Tag Archives: .org

Reading: Would-be .org gobbler Ethos Capital promises to keep prices down in last-ditch effort to keep $1.1bn deal alive

From Would-be .org gobbler Ethos Capital promises to keep prices down in last-ditch effort to keep $1.1bn deal alive

The .org game of shoots and ladders goes on. A shell game looking for a sucker.

ICANN has received confidential information from Ethos/PIR about the various companies but notes in its new letter: “ICANN requested certain information regarding the directors and officers of the post-transaction entities (and Affiliates). PIR has provided information with respect to four individuals who will serve on the Board of Managers of Purpose Domains Investments LLC. There are five seats on that Board of Managers. Please identify the fifth director.”

And if you think all of that sounds suspicious, you’re not the only one. The Electronic Frontier Foundation (EFF) has approached the Federal Trade Commission (FTC) asking it to “review the leveraged buyout” and asked ICANN to publish the information it does have.

Reading: Revolution, comrades: Internet Society told to halt .org sale…

FromThe Register

From The Register. The ethics of Ethos emerges.

With opposition to the deal growing within the internet community, and following an abortive attempt by PIR to force ICANN to make a decision this month, it looks increasingly likely that the .org sell-off will fall through.


In the ICANN lawyers’ letter, the organization rejected PIR’s insistence that any decision be limited to technical security and stability considerations, and said all parties “have long recognized the unique public-interest-focused nature of the .ORG domain, and ICANN’s contractual role in evaluating proposed changes.”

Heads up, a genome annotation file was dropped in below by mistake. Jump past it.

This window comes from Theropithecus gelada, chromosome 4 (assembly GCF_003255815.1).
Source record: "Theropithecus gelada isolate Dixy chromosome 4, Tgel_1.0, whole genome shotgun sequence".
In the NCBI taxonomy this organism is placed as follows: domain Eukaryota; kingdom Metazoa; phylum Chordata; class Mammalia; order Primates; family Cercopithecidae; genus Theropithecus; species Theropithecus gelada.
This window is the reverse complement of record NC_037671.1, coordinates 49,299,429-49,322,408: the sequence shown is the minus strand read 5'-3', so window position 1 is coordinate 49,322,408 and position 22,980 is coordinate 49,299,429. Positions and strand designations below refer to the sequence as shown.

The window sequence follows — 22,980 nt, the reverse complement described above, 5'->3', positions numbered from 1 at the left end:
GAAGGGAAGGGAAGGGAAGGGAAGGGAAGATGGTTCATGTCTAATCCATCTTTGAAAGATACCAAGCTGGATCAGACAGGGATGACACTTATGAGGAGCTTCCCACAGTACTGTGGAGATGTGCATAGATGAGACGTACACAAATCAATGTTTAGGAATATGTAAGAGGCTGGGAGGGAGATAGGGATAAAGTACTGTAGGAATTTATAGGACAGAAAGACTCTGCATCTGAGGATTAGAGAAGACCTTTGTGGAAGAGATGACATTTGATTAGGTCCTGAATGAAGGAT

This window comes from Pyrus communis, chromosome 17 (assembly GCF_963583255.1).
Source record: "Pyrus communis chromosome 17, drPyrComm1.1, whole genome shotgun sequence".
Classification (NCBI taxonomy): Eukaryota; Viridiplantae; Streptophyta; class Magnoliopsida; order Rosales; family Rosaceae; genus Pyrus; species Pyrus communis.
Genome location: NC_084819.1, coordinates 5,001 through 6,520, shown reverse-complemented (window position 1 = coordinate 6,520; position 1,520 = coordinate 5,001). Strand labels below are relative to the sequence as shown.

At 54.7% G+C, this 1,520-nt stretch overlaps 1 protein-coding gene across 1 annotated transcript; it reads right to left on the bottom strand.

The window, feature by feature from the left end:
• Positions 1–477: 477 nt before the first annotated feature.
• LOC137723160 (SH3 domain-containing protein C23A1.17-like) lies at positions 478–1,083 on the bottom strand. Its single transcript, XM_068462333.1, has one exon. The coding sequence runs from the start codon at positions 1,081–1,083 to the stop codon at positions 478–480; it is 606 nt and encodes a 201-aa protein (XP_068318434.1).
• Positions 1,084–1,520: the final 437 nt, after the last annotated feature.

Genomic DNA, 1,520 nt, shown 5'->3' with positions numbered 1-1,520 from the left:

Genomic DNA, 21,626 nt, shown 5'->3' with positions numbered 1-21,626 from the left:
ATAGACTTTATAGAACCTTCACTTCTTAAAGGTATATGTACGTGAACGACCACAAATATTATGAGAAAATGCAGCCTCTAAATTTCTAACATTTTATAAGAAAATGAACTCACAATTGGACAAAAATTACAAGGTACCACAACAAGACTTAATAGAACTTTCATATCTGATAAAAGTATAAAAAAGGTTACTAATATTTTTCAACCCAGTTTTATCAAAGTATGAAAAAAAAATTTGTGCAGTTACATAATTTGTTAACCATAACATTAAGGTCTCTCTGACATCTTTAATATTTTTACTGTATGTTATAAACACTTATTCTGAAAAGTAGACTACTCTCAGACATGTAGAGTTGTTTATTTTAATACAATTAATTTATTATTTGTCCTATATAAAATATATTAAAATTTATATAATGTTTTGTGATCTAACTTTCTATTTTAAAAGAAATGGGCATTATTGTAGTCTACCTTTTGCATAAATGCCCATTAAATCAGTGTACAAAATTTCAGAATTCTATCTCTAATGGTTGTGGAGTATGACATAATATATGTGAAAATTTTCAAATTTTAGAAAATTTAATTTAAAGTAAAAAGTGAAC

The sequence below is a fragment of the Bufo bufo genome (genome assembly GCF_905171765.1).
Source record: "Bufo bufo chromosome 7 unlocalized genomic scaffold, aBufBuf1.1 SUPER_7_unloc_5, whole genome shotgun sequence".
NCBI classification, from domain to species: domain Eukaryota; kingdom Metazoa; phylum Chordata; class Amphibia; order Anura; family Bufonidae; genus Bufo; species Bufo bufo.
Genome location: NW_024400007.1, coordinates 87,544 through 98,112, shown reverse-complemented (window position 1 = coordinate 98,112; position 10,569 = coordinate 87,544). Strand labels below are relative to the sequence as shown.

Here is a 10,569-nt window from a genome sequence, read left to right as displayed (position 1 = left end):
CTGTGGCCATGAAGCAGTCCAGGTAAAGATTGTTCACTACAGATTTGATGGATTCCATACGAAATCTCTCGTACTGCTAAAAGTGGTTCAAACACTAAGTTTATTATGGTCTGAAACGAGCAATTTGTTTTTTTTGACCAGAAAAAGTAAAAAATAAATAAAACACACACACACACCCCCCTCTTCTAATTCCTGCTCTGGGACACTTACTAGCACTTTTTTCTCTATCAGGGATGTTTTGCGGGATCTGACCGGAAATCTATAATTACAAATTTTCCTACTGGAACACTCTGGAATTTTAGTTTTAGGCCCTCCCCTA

ICANN also rejected [PDF] “any artificial restriction on the scope of ICANN’s analysis” and noted “the obvious importance to the public interest of its operation.” It concluded: “ICANN is reviewing PIR’s request for change of control in light of all of the relevant circumstances, and it looks forward to your client’s continued cooperation in this process.”

But this looks dodgy, too. Rushing the deal makes oversight harder. “Buy now! This deal can’t last,” is a barker’s ploy.

Both ISOC and Ethos have been relatively open about the fact that any deal would need to be concluded quickly. As such, the longer discussions persist, the more risky the deal looks. That’s not all, however: anger at ISOC’s board from its members is growing and the furor risks damaging the organization itself.

And then, there’s some evidence of Ethos sidestepping the non-com charity status.

Under US law, for an organization to be tax exempt, at least one third of the organization’s revenue must come from donors who each individually give less than two per cent of overall receipts, something called the “public support test.” ISOC does not meet that test because the vast majority of its income comes from a single source: the sale of .org domains, paid through a separate non-profit organization, PIR, that ISOC controls.

There is an exception, however. An organization can retain public charity status if public support is at least 10 per cent of revenues but an organization must assert it is operating as a charity, rather than a foundation, and is actively working to get its public support percentage up to 33 per cent.

For this reason, every year since its inception, ISOC has included the same explanation in its tax documents for why it should be granted charity status despite not meeting the 33 per cent test: because it is doing great work with its members around the world.

This doesn’t warrant a sarcastic remark.